Because a friend of my sisters who worked in the road transport sector said so. And he was directly involved in designating safety measures and road improvements and that unless a stretch of road had exceeded that amount nothing was ever done.

      There you go.

      Famously best kept secret’s of the New Zealand state.

      This is how we roll after the 1984 Roger Douglas treason’s and fellow travelers of the Mont Pelerin Society.

      Enjoy.

      New Right Fight – Who are the New Right?
      http://www.newrightfight.co.nz/pageA.html

      • Draco T Bastard 13.1.1

        What is the price of a human life?

        About $2 million give or take inflation over the last twenty years.

        Yeah, it’s actually possible under capitalism to value a human life. It’s how much that they can produce in that life.

        You’ll note that the majority of people, despite being able to produce more than a few million of wealth, aren’t actually millionaires.

        Famously best kept secret’s of the New Zealand state.

        Of all states. People don’t like the idea that their worth can be measured and they’d like it even less when it’s based upon how much money a capitalist can make out of them while they’re alive.

    • cleangreen 13.2

      R.P Mcmurphy 100%

      Well said; – “It is the putting right that counts”

      Credit to “LV Martin”

      In my life’s experience “it is actions that speak louder than words”; – labour must remember this, – as they chase the re-election in 2020.

  14. Andrea 14

    Which countries will we be robbing to get the extra staff?

    Will there be enough of them to dilute the bullying culture that has been reported?

    Is anyone going to keep up the momentum for nurses to take on more technical work and free up ‘our wonderful doctors’? Or will the closed shops in the medical professions ensure the survival of the pecking order?

    The whole profession needs a good scouring – including the ridiculous hours interns put in – a huge risk to the unwell public. Plus the development of IT systems to reduce admin costs – and get information better shared.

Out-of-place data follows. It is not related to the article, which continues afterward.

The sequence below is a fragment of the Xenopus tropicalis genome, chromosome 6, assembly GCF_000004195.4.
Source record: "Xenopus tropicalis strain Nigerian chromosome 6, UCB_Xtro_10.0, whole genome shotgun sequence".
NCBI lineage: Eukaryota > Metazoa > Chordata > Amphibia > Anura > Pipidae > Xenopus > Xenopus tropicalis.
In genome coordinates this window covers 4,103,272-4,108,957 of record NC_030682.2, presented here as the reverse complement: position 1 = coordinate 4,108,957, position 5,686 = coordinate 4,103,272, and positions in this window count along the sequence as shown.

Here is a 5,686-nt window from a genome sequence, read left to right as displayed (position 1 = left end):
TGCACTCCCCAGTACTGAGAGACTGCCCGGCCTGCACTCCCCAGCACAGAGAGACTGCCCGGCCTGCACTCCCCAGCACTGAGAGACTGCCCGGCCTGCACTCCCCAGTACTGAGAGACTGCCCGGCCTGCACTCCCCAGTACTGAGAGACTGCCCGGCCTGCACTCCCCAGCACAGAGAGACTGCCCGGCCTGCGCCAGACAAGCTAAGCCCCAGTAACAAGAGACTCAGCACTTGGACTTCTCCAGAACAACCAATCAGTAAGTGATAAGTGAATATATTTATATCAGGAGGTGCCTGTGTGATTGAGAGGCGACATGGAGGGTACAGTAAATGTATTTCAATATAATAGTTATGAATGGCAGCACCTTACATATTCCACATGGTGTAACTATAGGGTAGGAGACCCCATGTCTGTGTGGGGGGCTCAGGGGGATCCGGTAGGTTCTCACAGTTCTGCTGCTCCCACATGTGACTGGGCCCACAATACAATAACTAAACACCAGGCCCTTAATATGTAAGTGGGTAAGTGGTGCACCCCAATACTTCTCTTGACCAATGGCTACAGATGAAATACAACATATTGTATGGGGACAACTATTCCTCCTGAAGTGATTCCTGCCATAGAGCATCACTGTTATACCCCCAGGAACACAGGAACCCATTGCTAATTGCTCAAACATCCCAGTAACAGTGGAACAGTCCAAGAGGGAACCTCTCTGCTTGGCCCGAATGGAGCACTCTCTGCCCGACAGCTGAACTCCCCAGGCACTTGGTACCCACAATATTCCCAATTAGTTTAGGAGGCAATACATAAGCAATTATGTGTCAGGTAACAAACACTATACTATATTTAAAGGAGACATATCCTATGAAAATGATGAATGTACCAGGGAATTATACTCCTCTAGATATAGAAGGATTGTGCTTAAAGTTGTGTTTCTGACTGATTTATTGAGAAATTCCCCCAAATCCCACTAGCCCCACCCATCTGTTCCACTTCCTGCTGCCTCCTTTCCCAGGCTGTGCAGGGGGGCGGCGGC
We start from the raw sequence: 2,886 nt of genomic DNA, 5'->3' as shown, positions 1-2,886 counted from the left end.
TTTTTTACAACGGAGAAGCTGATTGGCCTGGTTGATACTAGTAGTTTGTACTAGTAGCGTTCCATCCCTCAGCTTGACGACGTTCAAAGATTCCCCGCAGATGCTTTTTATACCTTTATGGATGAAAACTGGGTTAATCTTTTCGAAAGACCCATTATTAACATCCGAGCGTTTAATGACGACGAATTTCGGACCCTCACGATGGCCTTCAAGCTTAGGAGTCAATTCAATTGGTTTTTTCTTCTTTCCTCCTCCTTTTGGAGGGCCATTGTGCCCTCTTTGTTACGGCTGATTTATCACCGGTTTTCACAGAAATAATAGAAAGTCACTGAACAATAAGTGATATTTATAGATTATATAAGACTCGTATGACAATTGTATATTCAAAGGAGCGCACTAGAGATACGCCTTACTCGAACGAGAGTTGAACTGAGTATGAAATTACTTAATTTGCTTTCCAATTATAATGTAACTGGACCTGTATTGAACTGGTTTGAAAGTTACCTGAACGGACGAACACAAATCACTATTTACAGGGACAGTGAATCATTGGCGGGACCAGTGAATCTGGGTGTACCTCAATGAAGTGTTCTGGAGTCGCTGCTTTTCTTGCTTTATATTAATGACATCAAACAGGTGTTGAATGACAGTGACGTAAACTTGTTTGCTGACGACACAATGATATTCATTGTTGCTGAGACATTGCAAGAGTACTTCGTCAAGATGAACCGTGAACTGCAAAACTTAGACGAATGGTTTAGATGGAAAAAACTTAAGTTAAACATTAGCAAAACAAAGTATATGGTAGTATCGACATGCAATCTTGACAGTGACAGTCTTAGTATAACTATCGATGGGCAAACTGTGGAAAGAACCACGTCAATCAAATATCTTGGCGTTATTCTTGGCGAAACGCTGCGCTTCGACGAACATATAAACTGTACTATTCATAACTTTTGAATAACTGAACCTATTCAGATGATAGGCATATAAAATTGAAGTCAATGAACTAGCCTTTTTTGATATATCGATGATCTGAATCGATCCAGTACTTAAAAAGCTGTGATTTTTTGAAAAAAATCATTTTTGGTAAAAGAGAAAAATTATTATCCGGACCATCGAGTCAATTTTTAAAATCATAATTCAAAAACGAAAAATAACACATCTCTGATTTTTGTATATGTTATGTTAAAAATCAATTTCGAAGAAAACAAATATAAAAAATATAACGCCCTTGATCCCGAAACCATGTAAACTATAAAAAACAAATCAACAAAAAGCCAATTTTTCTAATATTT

On the other hand – pass the bedpans and bandaids. We’ll jog on with the corpse of public health for a while longer, I’m sure.

  15. … ‘ The whole profession needs a good scouring – including the ridiculous hours interns put in – a huge risk to the unwell public. Plus the development of IT systems to reduce admin costs – and get information better shared.

    On the other hand – pass the bedpans and bandaids. We’ll jog on with the corpse of public health for a while longer, I’m sure’ …

    ———————————————–

    ^^^^

    THIS.

  16. As to you , Draco , I believe we have common ground, however I believe the root cause is a little more involved, a little more nefarious… and yet the physical manifestations of rooting out these ‘spiritual’ cancers are pretty much the same… think of them in terms of human lice,… parasites,…’leeches’… I’m sure we could draw all too many comparisons ,… however… the eradication process would involve many similar ‘processes’…

    We do not have to tolerate these ideologically sold out , murderous hybrid liars any more. They are a pathogen, much like the rabid dog is.

    Genesis 6 Conspiracy with Gary Wayne on the Awakening … – YouTube
    Video for the genesis 6 conspiracy gary wayne you tube▶ 1:36:26

  17. cleangreen 17

    I must say that the nurses have been extremely great and wanting to offer much more than the DHB could or would offer to help me in my fight to stay alive today but my beef has always been that our NZ Health system has been slowly wound down to a “last resort” for medical treatment today from the “once proud best global practice” it was before i left my NZ shores in 1987 to work in Canada with my wife and family.

    But after being chemically poisoned at a Toronto workplace accident from the six month chemical exposures in Canada, I say that I was offered and received fair medical treatment there afterward.

    The shock came after then when I came home to recover, and found I now have no treatment offered me here from 1998 till now.

    Every treatment I have had since then had been self-funded even though I still continue to be taxed for medical services since 1959 when I began my working life in NZ.

    The government needs to fix this failing medical system and support our wonderful nursing staff.

  18. The Chairman 18

    From the coalface of nursing

  19. cleangreen 19

    CHAIRMAN,

    Yes, and though I pay for my treatments even when I go to a designated’ DHB service provider Clinic’ for my chemical poisoning medical disease, the nurses are not actually trained to carry out either the IV regimine nor understand that is prescribed for me by my professional Medical specialist from Canada and the US prescribe for my medical condition so the whole Mistry of health system has been hollowed out to be just a facade of a claimed medical care system.

    • The Chairman 19.1

      Instead of making weak excuses, this Government should be putting more money on the table to correct our ailing health system.

  20. AsleepWhileWalking 20

    This is disturbing as hell. It gives several (apparently now commonplace) examples of staffing issues.